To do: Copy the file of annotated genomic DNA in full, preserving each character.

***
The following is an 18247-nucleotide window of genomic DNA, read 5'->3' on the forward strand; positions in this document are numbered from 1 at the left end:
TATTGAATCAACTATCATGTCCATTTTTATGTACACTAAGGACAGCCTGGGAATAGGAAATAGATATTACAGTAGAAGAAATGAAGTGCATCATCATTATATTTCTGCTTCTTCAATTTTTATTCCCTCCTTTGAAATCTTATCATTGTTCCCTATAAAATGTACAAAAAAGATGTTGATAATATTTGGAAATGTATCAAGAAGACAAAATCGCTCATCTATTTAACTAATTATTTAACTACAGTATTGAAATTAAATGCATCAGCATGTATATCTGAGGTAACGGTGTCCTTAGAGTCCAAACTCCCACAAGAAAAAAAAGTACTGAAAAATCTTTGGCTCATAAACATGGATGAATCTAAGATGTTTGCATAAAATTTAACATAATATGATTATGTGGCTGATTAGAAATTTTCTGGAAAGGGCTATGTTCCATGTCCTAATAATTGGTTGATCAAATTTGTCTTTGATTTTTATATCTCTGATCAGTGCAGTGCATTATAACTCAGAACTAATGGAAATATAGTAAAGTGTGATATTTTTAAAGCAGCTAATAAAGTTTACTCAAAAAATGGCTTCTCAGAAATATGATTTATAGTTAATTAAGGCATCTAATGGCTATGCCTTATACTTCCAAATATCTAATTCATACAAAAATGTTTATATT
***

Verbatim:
The following is an 18247-nucleotide window of genomic DNA, read 5'->3' on the forward strand; positions in this document are numbered from 1 at the left end:
TATTGAATCAACTATCATGTCCATTTTTATGTACACTAAGGACAGCCTGGGAATAGGAAATAGATATTACAGTAGAAGAAATGAAGTGCATCATCATTATATTTCTGCTTCTTCAATTTTTATTCCCTCCTTTGAAATCTTATCATTGTTCCCTATAAAATGTACAAAAAAGATGTTGATAATATTTGGAAATGTATCAAGAAGACAAAATCGCTCATCTATTTAACTAATTATTTAACTACAGTATTGAAATTAAATGCATCAGCATGTATATCTGAGGTAACGGTGTCCTTAGAGTCCAAACTCCCACAAGAAAAAAAAGTACTGAAAAATCTTTGGCTCATAAACATGGATGAATCTAAGATGTTTGCATAAAATTTAACATAATATGATTATGTGGCTGATTAGAAATTTTCTGGAAAGGGCTATGTTCCATGTCCTAATAATTGGTTGATCAAATTTGTCTTTGATTTTTATATCTCTGATCAGTGCAGTGCATTATAACTCAGAACTAATGGAAATATAGTAAAGTGTGATATTTTTAAAGCAGCTAATAAAGTTTACTCAAAAAATGGCTTCTCAGAAATATGATTTATAGTTAATTAAGGCATCTAATGGCTATGCCTTATACTTCCAAATATCTAATTCATACAAAAATGTTTATATT